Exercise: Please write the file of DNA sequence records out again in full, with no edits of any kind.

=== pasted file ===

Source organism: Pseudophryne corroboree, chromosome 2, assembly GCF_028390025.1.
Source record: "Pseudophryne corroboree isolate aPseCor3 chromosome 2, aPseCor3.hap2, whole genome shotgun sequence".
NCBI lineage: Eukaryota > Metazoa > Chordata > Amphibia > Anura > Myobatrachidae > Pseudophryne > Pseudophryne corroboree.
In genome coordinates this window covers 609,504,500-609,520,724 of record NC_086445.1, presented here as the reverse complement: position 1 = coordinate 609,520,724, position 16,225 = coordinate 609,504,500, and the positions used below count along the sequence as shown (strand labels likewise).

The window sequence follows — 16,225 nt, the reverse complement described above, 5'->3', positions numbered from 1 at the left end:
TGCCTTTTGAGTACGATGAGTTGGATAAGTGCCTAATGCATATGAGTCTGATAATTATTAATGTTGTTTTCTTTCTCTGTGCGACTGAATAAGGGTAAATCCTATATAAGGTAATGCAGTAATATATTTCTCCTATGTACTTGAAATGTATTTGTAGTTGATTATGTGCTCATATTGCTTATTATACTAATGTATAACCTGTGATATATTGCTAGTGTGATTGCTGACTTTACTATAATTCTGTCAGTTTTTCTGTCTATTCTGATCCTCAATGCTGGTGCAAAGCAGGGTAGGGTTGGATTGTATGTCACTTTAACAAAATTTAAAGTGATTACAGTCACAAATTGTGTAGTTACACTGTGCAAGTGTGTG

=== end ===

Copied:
Source organism: Pseudophryne corroboree, chromosome 2, assembly GCF_028390025.1.
Source record: "Pseudophryne corroboree isolate aPseCor3 chromosome 2, aPseCor3.hap2, whole genome shotgun sequence".
NCBI lineage: Eukaryota > Metazoa > Chordata > Amphibia > Anura > Myobatrachidae > Pseudophryne > Pseudophryne corroboree.
In genome coordinates this window covers 609,504,500-609,520,724 of record NC_086445.1, presented here as the reverse complement: position 1 = coordinate 609,520,724, position 16,225 = coordinate 609,504,500, and the positions used below count along the sequence as shown (strand labels likewise).

The window sequence follows — 16,225 nt, the reverse complement described above, 5'->3', positions numbered from 1 at the left end:
TGCCTTTTGAGTACGATGAGTTGGATAAGTGCCTAATGCATATGAGTCTGATAATTATTAATGTTGTTTTCTTTCTCTGTGCGACTGAATAAGGGTAAATCCTATATAAGGTAATGCAGTAATATATTTCTCCTATGTACTTGAAATGTATTTGTAGTTGATTATGTGCTCATATTGCTTATTATACTAATGTATAACCTGTGATATATTGCTAGTGTGATTGCTGACTTTACTATAATTCTGTCAGTTTTTCTGTCTATTCTGATCCTCAATGCTGGTGCAAAGCAGGGTAGGGTTGGATTGTATGTCACTTTAACAAAATTTAAAGTGATTACAGTCACAAATTGTGTAGTTACACTGTGCAAGTGTGTG